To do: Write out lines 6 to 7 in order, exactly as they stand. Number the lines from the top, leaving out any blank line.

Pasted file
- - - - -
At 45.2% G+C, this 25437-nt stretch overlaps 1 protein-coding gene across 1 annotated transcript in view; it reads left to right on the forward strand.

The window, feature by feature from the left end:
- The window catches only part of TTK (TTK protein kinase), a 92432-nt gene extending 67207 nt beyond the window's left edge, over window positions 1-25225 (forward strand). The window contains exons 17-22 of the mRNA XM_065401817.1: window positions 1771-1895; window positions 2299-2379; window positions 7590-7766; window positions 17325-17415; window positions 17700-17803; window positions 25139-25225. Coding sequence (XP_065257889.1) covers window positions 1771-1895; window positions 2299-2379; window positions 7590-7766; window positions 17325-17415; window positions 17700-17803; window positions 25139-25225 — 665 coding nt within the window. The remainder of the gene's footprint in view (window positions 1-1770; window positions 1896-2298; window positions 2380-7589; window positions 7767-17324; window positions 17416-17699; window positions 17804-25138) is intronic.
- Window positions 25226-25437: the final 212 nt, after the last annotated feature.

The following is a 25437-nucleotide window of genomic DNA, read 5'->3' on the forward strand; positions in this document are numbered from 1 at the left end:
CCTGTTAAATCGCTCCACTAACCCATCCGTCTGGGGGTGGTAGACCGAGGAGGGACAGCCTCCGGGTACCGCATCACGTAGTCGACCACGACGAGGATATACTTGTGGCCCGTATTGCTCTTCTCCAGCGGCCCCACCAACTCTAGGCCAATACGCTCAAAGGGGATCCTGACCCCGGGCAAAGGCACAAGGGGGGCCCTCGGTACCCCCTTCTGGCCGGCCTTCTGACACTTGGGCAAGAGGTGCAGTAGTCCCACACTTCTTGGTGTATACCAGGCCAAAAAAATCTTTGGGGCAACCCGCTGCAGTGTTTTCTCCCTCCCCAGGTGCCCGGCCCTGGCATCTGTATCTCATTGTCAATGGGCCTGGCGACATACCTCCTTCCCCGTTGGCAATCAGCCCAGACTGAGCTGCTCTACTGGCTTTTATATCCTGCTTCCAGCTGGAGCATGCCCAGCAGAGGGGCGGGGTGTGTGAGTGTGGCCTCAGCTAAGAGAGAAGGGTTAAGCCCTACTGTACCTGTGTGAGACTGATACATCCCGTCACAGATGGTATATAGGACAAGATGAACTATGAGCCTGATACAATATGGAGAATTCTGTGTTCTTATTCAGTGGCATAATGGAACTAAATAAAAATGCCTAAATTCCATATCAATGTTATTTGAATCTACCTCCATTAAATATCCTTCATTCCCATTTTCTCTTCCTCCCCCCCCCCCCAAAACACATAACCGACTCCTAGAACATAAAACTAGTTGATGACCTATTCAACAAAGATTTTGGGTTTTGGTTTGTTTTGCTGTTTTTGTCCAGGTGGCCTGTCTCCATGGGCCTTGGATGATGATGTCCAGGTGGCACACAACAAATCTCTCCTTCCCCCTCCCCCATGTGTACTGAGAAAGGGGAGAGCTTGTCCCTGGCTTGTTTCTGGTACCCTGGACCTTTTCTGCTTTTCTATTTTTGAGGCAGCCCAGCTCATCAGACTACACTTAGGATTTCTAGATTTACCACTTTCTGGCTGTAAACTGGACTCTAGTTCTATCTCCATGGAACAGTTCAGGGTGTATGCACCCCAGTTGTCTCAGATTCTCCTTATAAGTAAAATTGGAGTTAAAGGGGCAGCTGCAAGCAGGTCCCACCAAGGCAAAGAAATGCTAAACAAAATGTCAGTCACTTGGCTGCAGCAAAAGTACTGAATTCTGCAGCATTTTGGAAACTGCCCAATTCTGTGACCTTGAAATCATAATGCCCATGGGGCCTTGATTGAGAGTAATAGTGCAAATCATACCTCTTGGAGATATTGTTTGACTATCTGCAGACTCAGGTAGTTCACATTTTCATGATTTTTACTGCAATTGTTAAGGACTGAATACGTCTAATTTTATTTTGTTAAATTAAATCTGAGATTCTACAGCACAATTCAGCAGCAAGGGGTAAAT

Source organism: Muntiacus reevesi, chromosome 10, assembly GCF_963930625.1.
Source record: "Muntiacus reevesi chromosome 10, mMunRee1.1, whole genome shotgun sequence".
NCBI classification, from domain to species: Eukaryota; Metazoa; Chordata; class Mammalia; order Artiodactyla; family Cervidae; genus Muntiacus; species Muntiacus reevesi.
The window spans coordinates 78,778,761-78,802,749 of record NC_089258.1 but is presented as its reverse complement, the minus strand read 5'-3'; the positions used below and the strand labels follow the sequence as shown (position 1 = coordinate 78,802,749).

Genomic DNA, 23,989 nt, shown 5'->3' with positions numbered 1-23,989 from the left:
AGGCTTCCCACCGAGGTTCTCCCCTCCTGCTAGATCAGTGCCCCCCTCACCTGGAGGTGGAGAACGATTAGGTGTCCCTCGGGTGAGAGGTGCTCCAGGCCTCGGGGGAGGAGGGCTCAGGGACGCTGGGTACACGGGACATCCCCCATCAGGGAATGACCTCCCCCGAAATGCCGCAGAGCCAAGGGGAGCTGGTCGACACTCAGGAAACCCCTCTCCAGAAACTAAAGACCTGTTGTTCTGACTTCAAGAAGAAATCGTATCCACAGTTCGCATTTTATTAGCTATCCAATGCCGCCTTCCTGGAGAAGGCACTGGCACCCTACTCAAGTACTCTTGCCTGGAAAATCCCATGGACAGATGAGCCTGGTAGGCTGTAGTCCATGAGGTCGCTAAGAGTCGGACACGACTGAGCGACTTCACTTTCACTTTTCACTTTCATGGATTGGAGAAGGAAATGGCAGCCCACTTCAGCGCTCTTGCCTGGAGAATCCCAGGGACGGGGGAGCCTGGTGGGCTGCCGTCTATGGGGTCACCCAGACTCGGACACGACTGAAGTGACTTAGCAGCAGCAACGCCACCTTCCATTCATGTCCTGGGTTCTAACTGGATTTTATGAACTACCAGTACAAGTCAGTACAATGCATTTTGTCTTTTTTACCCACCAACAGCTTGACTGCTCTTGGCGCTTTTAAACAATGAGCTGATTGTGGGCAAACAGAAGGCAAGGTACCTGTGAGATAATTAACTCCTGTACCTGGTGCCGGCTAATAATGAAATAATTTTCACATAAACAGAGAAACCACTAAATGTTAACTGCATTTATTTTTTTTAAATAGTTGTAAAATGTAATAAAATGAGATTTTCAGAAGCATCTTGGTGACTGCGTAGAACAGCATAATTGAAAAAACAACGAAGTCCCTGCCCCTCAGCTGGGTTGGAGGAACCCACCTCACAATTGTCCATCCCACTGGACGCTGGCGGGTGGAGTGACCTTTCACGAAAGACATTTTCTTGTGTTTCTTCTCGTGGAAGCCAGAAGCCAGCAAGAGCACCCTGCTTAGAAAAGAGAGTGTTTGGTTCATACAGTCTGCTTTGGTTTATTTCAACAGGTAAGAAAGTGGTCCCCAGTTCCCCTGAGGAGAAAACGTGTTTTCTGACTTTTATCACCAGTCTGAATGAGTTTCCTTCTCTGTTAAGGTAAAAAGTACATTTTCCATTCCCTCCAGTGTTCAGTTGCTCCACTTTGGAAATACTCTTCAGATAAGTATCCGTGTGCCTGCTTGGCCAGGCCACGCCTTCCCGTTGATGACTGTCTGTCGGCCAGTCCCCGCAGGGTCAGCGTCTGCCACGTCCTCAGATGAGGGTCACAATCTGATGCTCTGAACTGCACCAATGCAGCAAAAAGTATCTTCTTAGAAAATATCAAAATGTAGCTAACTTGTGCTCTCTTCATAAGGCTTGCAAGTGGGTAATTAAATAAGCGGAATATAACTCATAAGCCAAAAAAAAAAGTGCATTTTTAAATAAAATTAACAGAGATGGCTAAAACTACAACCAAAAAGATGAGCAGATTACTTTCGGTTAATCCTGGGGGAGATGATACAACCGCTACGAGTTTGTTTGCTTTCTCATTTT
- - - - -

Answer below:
CCTGTTAAATCGCTCCACTAACCCATCCGTCTGGGGGTGGTAGACCGAGGAGGGACAGCCTCCGGGTACCGCATCACGTAGTCGACCACGACGAGGATATACTTGTGGCCCGTATTGCTCTTCTCCAGCGGCCCCACCAACTCTAGGCCAATACGCTCAAAGGGGATCCTGACCCCGGGCAAAGGCACAAGGGGGGCCCTCGGTACCCCCTTCTGGCCGGCCTTCTGACACTTGGGCAAGAGGTGCAGTAGTCCCACACTTCTTGGTGTATACCAGGCCAAAAAAATCTTTGGGGCAACCCGCTGCAGTGTTTTCTCCCTCCCCAGGTGCCCGGCCCTGGCATCTGTATCTCATTGTCAATGGGCCTGGCGACATACCTCCTTCCCCGTTGGCAATCAGCCCAGACTGAGCTGCTCTACTGGCTTTTATATCCTGCTTCCAGCTGGAGCATGCCCAGCAGAGGGGCGGGGTGTGTGAGTGTGGCCTCAGCTAAGAGAGAAGGGTTAAGCCCTACTGTACCTGTGTGAGACTGATACATCCCGTCACAGATGGTATATAGGACAAGATGAACTATGAGCCTGATACAATATGGAGAATTCTGTGTTCTTATTCAGTGGCATAATGGAACTAAATAAAAATGCCTAAATTCCATATCAATGTTATTTGAATCTACCTCCATTAAATATCCTTCATTCCCATTTTCTCTTCCTCCCCCCCCCCCCAAAACACATAACCGACTCCTAGAACATAAAACTAGTTGATGACCTATTCAACAAAGATTTTGGGTTTTGGTTTGTTTTGCTGTTTTTGTCCAGGTGGCCTGTCTCCATGGGCCTTGGATGATGATGTCCAGGTGGCACACAACAAATCTCTCCTTCCCCCTCCCCCATGTGTACTGAGAAAGGGGAGAGCTTGTCCCTGGCTTGTTTCTGGTACCCTGGACCTTTTCTGCTTTTCTATTTTTGAGGCAGCCCAGCTCATCAGACTACACTTAGGATTTCTAGATTTACCACTTTCTGGCTGTAAACTGGACTCTAGTTCTATCTCCATGGAACAGTTCAGGGTGTATGCACCCCAGTTGTCTCAGATTCTCCTTATAAGTAAAATTGGAGTTAAAGGGGCAGCTGCAAGCAGGTCCCACCAAGGCAAAGAAATGCTAAACAAAATGTCAGTCACTTGGCTGCAGCAAAAGTACTGAATTCTGCAGCATTTTGGAAACTGCCCAATTCTGTGACCTTGAAATCATAATGCCCATGGGGCCTTGATTGAGAGTAATAGTGCAAATCATACCTCTTGGAGATATTGTTTGACTATCTGCAGACTCAGGTAGTTCACATTTTCATGATTTTTACTGCAATTGTTAAGGACTGAATACGTCTAATTTTATTTTGTTAAATTAAATCTGAGATTCTACAGCACAATTCAGCAGCAAGGGGTAAAT

Source organism: Muntiacus reevesi, chromosome 10, assembly GCF_963930625.1.